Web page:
The terms a or an, as used herein, are defined as one or more than one. The term plurality, as used herein, is defined as two or more than two. The term another, as used herein, is defined as at least a second or more. The terms including and/or having, as used herein, are defined as comprising (i.e., open language). The term coupled, as used herein, is defined as connected, although not necessarily directly, and not necessarily mechanically. The terms program, software application, and the like as used herein, are defined as a sequence of instructions designed for execution on a computer system. A program, computer program, or software application may include a subroutine, a function, a procedure, an object method, an object implementation, an executable application, an applet, a servlet, a source code, an object code, a shared library/dynamic load library and/or other sequence of instructions designed for execution on a computer system. Reference throughout the specification to “one embodiment” means that a particular feature, structure, or characteristic described in connection with the embodiment is included in at least one embodiment of the present invention. Thus, the appearances of the phrases “in one embodiment” in various places throughout the specification are not necessarily all referring to the same embodiment. Furthermore, the particular features, structures, or characteristics may be combined in any suitable manner in one or more embodiments. Moreover these embodiments are only examples of the many advantageous uses of the innovative teachings herein. In general, statements made in the specification of the present application do not necessarily limit any of the various claimed inventions. Moreover, some statements may apply to some inventive features but not to others. In general, unless otherwise indicated, singular elements may be in the plural and visa versa with no loss of generality.
 Terminology of Regions and Marking:
 Accordingly, in order to make electronic devices more user-friendly without increasing the cost of the devices, a preferred embodiment of the present invention marks displayed regions associated with the hours or other time increments of an analog clock. The present invention visually indicates upcoming appointments or other events that occur at (or that are occurring over) those marked hours (or time increments). One preferred embodiment of present invention visually indicates upcoming appointments or other events occurring over the next twelve-hour period. The term “region” as used in the present discussion means any displayed indication of time period that is associated with an embodiment of an analog clock display. For example, a time period or region on an analog clock display may comprise a displayed triangular symbol, or wedge, that indicates a span of time or a time period that can be displayed on an analog clock display. Typically, this time period may be up to twelve hours in duration. Other displayed indications of time period or regions may comprise geometric shapes, such as rectangular shapes, triangular shapes, and circular shapes, and other polygon shapes that are associated with the time indications on an analog clock display. Further, displayed indications of time period or regions may also comprise linear, curvilinear, and/or disjointed line symbols or grouping of symbols, associated with the time indications on an analog clock display. Of course, it should become obvious to those of ordinary skill in the art, in view of the present discussion, that there are many alternative embodiments of regions associated with an analog clock display.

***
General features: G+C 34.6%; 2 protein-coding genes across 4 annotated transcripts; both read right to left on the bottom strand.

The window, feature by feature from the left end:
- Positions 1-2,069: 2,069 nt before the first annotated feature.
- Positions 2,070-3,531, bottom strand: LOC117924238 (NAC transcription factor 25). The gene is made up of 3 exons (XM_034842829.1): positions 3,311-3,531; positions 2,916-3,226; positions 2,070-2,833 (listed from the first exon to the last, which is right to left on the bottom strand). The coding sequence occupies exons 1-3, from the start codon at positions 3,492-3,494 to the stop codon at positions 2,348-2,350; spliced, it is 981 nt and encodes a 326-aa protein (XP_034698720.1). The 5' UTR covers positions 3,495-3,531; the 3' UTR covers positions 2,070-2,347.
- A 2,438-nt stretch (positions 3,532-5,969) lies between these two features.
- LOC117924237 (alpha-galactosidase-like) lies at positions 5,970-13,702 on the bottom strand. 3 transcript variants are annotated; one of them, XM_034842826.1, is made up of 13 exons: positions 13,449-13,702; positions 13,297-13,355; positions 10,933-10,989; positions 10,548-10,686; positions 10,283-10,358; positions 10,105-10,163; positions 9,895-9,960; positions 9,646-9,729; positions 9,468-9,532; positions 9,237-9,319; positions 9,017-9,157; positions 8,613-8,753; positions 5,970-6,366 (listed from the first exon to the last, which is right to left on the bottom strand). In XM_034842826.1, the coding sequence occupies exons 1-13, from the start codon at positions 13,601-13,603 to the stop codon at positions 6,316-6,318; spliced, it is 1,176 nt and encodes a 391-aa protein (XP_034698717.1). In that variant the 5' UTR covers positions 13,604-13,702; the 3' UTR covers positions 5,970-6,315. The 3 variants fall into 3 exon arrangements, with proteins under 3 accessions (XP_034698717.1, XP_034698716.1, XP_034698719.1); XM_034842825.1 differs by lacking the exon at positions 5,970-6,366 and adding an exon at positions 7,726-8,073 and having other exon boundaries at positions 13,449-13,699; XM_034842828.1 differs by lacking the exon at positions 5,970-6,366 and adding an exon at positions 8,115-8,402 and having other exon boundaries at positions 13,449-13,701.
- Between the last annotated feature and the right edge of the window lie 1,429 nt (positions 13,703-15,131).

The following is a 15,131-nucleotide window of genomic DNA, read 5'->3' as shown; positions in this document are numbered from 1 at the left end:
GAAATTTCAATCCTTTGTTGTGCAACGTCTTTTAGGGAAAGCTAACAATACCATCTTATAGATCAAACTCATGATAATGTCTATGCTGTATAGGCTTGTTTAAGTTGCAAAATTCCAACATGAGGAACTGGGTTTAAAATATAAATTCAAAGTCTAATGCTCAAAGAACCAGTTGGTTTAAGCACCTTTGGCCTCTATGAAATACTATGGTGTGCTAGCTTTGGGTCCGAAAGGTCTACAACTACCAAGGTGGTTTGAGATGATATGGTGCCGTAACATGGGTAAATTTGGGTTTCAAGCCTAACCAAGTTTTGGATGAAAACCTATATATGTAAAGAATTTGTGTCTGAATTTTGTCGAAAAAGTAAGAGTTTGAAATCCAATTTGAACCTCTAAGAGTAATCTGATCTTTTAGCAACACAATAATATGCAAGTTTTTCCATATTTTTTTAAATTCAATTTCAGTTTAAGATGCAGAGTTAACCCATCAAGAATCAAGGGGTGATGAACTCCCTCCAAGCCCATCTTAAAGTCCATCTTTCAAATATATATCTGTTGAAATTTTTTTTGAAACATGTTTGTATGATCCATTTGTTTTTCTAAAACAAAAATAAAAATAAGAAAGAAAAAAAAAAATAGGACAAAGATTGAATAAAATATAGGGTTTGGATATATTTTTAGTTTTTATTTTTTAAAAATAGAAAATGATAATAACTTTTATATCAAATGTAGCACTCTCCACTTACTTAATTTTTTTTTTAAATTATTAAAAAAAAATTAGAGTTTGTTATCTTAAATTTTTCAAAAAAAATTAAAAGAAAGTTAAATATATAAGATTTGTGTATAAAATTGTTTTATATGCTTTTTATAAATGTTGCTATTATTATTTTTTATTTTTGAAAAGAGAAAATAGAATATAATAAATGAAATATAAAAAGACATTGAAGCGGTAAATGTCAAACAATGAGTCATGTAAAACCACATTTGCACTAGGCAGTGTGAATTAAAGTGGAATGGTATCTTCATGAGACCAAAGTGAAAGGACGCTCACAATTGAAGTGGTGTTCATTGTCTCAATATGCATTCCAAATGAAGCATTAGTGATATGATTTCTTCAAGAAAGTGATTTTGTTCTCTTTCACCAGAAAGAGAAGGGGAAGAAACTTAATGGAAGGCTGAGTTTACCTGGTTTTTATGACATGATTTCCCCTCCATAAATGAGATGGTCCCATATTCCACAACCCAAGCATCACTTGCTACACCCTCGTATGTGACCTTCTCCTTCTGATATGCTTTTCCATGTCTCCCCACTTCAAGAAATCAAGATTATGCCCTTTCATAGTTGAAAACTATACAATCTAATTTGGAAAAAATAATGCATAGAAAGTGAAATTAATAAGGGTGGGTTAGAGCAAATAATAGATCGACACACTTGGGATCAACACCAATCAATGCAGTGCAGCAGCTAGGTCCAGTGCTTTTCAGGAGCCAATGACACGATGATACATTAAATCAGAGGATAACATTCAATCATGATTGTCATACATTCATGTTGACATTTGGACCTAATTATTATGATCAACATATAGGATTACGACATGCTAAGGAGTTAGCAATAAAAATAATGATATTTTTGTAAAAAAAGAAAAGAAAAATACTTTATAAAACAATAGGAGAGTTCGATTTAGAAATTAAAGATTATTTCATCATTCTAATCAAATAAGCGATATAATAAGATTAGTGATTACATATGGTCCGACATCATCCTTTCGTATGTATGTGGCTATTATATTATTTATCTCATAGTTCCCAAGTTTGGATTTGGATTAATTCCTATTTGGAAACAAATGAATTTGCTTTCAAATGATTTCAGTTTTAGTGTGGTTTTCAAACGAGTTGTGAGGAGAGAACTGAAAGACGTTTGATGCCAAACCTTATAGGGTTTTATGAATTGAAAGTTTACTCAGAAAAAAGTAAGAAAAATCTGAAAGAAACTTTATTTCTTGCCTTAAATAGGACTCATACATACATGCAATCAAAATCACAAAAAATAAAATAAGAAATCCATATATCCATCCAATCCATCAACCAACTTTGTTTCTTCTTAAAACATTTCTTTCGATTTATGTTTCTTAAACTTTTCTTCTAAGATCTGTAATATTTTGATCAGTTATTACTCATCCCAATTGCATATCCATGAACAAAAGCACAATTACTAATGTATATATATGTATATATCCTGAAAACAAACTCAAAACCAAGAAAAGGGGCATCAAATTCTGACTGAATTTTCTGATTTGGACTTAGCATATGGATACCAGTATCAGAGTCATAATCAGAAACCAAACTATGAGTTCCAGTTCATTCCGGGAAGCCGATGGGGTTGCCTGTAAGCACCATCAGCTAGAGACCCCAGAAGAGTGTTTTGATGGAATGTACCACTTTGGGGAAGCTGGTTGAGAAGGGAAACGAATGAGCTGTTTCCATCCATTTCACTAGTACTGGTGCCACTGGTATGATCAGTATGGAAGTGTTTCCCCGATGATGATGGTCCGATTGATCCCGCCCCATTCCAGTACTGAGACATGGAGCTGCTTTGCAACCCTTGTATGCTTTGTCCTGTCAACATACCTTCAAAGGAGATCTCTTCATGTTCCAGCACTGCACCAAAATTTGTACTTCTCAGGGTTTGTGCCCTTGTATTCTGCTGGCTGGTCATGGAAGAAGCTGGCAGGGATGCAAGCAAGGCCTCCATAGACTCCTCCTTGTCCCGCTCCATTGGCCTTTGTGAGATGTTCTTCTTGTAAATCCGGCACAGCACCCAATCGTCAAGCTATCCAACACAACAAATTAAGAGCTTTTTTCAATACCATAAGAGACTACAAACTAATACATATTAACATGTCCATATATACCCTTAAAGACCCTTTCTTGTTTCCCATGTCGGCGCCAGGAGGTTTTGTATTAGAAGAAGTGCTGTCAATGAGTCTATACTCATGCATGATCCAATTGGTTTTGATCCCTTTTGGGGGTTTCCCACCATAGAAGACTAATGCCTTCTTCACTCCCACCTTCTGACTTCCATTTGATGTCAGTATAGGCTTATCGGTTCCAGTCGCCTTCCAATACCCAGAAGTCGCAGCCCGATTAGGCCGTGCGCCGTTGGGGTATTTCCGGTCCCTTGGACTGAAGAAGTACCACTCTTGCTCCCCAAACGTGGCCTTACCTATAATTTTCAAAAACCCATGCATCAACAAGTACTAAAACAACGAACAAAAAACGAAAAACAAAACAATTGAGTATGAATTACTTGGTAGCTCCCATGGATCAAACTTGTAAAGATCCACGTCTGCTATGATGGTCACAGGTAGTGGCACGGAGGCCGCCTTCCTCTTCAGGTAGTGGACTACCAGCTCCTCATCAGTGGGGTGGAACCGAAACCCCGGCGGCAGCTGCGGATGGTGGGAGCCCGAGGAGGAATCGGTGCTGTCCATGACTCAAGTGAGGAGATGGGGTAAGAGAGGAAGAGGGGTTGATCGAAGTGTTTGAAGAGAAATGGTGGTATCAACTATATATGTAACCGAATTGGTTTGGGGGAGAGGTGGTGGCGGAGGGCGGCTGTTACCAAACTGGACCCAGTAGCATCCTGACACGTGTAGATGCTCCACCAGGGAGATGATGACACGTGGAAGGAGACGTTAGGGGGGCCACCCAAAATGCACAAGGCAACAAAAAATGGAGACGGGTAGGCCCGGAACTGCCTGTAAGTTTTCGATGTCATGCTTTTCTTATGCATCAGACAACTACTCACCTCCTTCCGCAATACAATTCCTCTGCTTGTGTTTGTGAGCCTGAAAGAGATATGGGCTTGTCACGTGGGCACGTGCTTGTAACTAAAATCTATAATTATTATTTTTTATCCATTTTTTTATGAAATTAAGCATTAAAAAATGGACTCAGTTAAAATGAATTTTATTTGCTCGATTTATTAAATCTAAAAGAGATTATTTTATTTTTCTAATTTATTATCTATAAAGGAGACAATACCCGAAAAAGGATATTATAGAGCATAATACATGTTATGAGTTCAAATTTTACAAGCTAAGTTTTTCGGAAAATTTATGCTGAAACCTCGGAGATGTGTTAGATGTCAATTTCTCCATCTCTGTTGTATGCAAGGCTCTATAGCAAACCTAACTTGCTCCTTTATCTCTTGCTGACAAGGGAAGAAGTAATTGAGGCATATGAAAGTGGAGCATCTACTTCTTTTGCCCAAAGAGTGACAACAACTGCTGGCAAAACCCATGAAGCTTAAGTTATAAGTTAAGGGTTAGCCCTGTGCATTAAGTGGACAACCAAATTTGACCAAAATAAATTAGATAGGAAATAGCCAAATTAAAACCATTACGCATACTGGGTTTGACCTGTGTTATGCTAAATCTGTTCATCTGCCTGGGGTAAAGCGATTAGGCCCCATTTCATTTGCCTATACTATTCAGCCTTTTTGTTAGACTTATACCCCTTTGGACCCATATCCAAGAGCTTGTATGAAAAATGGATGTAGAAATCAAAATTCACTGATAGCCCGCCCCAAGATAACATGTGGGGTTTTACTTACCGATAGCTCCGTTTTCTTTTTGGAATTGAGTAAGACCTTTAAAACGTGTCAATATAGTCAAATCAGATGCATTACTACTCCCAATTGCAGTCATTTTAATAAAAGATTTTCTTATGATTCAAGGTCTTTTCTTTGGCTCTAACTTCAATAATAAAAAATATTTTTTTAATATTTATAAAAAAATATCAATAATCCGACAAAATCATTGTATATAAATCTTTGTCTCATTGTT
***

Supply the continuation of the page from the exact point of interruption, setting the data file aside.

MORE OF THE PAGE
The term “mark” as used in the present discussion is any highlighting, illumination, and/or emphasis added to any region or area of the analog clock display including but not limited to emphasizing, intensifying, underlining and underscoring. This helps the user to see his/her immediate appointments. Marking includes using features such as color change, varying gray scale, setting background, pattern and image features, or an equivalent.
 Exemplary Embodiment Of An Electronic Device: